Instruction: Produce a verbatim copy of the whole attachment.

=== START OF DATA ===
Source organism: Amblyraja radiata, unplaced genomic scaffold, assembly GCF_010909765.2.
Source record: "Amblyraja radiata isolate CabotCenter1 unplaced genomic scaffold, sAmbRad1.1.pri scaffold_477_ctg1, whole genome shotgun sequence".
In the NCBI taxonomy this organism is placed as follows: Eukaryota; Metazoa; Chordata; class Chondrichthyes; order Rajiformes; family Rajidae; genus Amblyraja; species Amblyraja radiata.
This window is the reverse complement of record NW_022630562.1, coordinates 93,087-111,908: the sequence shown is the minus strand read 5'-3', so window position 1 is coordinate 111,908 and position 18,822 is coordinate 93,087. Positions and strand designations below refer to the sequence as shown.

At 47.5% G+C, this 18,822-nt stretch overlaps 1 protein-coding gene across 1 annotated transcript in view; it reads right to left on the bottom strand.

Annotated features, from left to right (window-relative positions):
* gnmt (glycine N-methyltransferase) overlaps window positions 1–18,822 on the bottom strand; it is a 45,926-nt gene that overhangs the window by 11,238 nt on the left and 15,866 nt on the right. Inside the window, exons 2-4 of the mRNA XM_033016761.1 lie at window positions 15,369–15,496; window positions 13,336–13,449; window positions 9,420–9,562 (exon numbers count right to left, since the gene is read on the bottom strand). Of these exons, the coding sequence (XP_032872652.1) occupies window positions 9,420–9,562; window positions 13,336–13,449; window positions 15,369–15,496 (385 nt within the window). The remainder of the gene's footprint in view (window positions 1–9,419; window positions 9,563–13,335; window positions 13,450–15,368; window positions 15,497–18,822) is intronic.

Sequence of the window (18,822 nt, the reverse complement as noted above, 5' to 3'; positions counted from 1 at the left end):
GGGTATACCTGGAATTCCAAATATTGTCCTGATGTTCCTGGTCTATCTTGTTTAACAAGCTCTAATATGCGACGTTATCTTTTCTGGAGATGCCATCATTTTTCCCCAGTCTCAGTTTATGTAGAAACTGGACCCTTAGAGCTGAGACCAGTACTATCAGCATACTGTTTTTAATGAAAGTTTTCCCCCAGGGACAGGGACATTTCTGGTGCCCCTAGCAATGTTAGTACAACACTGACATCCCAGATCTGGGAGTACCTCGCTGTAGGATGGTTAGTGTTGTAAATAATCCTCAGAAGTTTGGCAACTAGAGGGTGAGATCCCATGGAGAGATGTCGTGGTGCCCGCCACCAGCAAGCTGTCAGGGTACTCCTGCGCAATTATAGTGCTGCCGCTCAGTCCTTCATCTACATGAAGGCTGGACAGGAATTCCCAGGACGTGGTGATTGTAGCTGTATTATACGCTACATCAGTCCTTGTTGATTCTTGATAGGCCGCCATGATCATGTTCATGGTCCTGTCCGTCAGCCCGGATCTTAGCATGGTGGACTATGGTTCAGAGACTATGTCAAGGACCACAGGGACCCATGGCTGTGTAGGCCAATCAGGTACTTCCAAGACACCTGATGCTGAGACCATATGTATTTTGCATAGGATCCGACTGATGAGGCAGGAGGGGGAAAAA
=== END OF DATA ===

Source organism: Amblyraja radiata, unplaced genomic scaffold, assembly GCF_010909765.2.
Source record: "Amblyraja radiata isolate CabotCenter1 unplaced genomic scaffold, sAmbRad1.1.pri scaffold_477_ctg1, whole genome shotgun sequence".
In the NCBI taxonomy this organism is placed as follows: Eukaryota; Metazoa; Chordata; class Chondrichthyes; order Rajiformes; family Rajidae; genus Amblyraja; species Amblyraja radiata.
This window is the reverse complement of record NW_022630562.1, coordinates 93,087-111,908: the sequence shown is the minus strand read 5'-3', so window position 1 is coordinate 111,908 and position 18,822 is coordinate 93,087. Positions and strand designations below refer to the sequence as shown.

At 47.5% G+C, this 18,822-nt stretch overlaps 1 protein-coding gene across 1 annotated transcript in view; it reads right to left on the bottom strand.

Annotated features, from left to right (window-relative positions):
* gnmt (glycine N-methyltransferase) overlaps window positions 1–18,822 on the bottom strand; it is a 45,926-nt gene that overhangs the window by 11,238 nt on the left and 15,866 nt on the right. Inside the window, exons 2-4 of the mRNA XM_033016761.1 lie at window positions 15,369–15,496; window positions 13,336–13,449; window positions 9,420–9,562 (exon numbers count right to left, since the gene is read on the bottom strand). Of these exons, the coding sequence (XP_032872652.1) occupies window positions 9,420–9,562; window positions 13,336–13,449; window positions 15,369–15,496 (385 nt within the window). The remainder of the gene's footprint in view (window positions 1–9,419; window positions 9,563–13,335; window positions 13,450–15,368; window positions 15,497–18,822) is intronic.

Sequence of the window (18,822 nt, the reverse complement as noted above, 5' to 3'; positions counted from 1 at the left end):
GGGTATACCTGGAATTCCAAATATTGTCCTGATGTTCCTGGTCTATCTTGTTTAACAAGCTCTAATATGCGACGTTATCTTTTCTGGAGATGCCATCATTTTTCCCCAGTCTCAGTTTATGTAGAAACTGGACCCTTAGAGCTGAGACCAGTACTATCAGCATACTGTTTTTAATGAAAGTTTTCCCCCAGGGACAGGGACATTTCTGGTGCCCCTAGCAATGTTAGTACAACACTGACATCCCAGATCTGGGAGTACCTCGCTGTAGGATGGTTAGTGTTGTAAATAATCCTCAGAAGTTTGGCAACTAGAGGGTGAGATCCCATGGAGAGATGTCGTGGTGCCCGCCACCAGCAAGCTGTCAGGGTACTCCTGCGCAATTATAGTGCTGCCGCTCAGTCCTTCATCTACATGAAGGCTGGACAGGAATTCCCAGGACGTGGTGATTGTAGCTGTATTATACGCTACATCAGTCCTTGTTGATTCTTGATAGGCCGCCATGATCATGTTCATGGTCCTGTCCGTCAGCCCGGATCTTAGCATGGTGGACTATGGTTCAGAGACTATGTCAAGGACCACAGGGACCCATGGCTGTGTAGGCCAATCAGGTACTTCCAAGACACCTGATGCTGAGACCATATGTATTTTGCATAGGATCCGACTGATGAGGCAGGAGGGGGAAAAA